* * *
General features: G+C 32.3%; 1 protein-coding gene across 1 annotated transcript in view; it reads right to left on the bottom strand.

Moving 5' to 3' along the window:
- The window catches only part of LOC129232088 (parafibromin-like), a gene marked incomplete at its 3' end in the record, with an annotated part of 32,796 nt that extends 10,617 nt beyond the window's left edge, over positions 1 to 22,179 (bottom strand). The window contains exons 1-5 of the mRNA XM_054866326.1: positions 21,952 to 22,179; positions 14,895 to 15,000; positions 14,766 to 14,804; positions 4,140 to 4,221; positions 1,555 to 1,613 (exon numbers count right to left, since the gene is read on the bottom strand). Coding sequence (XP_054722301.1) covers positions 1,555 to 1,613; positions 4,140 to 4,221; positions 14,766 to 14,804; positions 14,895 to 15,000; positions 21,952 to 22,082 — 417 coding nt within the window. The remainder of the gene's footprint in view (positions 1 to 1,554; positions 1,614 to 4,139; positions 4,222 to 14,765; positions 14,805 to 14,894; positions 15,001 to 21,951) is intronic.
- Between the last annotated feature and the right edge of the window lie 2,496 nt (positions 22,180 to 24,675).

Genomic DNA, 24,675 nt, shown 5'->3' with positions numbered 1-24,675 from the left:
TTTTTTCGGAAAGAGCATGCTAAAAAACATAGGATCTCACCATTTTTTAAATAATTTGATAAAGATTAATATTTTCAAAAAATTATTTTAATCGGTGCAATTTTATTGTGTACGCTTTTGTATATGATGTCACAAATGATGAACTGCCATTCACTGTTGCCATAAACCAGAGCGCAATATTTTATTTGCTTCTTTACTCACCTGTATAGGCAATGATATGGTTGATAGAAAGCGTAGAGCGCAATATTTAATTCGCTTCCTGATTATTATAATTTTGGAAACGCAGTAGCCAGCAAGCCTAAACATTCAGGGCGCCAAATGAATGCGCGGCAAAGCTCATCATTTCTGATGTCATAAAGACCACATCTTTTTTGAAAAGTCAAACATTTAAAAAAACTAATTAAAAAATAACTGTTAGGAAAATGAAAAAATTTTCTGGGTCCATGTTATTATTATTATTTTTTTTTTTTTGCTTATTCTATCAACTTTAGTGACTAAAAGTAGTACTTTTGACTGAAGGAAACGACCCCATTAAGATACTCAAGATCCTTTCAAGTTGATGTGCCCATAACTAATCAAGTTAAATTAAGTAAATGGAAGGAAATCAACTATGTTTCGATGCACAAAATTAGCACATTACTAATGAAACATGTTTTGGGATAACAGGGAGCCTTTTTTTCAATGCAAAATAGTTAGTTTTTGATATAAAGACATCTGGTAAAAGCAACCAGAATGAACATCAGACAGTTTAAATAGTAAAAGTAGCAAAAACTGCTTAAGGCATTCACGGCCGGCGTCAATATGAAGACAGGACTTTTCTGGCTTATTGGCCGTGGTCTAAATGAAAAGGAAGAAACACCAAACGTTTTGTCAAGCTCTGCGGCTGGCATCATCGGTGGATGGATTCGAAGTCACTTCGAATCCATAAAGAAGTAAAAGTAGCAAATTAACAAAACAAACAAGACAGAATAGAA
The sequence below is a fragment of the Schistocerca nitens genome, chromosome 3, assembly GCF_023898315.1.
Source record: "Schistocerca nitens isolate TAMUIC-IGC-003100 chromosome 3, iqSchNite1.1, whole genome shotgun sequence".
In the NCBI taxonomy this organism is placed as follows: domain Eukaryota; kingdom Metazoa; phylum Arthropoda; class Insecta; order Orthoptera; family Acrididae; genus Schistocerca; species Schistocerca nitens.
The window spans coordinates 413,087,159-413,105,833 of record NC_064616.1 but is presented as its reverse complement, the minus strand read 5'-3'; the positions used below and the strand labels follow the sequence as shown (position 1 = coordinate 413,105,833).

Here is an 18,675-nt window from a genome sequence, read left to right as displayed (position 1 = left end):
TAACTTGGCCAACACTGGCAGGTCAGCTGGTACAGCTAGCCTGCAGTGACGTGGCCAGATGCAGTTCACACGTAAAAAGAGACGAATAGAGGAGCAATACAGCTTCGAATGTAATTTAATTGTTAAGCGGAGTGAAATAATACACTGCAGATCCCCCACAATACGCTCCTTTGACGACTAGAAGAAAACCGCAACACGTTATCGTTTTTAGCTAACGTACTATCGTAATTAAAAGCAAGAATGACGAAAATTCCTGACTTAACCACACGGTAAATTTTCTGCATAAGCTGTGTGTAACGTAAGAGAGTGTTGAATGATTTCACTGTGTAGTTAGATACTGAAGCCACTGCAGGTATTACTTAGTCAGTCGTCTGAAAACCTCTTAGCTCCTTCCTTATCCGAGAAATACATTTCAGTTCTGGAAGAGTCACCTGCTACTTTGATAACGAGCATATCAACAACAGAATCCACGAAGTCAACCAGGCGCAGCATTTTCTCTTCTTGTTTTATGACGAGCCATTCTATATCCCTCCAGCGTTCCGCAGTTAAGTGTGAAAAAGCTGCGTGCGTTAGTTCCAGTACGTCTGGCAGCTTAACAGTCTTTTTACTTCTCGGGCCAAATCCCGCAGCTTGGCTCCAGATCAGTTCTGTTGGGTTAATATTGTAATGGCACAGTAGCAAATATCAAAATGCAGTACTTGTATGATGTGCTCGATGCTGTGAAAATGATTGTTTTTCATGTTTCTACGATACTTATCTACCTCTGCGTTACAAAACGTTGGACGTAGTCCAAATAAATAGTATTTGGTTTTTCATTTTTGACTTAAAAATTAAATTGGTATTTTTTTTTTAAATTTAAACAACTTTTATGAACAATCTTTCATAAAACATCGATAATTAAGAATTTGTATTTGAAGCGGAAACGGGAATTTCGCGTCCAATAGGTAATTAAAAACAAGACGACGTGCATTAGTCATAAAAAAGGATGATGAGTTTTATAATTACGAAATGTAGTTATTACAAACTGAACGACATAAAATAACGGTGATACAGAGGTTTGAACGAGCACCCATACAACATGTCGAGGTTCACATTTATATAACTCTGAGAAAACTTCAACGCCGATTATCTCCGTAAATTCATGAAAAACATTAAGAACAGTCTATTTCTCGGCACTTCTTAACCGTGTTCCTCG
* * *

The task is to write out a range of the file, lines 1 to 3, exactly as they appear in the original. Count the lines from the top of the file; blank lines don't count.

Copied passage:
General features: G+C 32.3%; 1 protein-coding gene across 1 annotated transcript in view; it reads right to left on the bottom strand.

Moving 5' to 3' along the window:
- The window catches only part of LOC129232088 (parafibromin-like), a gene marked incomplete at its 3' end in the record, with an annotated part of 32,796 nt that extends 10,617 nt beyond the window's left edge, over positions 1 to 22,179 (bottom strand). The window contains exons 1-5 of the mRNA XM_054866326.1: positions 21,952 to 22,179; positions 14,895 to 15,000; positions 14,766 to 14,804; positions 4,140 to 4,221; positions 1,555 to 1,613 (exon numbers count right to left, since the gene is read on the bottom strand). Coding sequence (XP_054722301.1) covers positions 1,555 to 1,613; positions 4,140 to 4,221; positions 14,766 to 14,804; positions 14,895 to 15,000; positions 21,952 to 22,082 — 417 coding nt within the window. The remainder of the gene's footprint in view (positions 1 to 1,554; positions 1,614 to 4,139; positions 4,222 to 14,765; positions 14,805 to 14,894; positions 15,001 to 21,951) is intronic.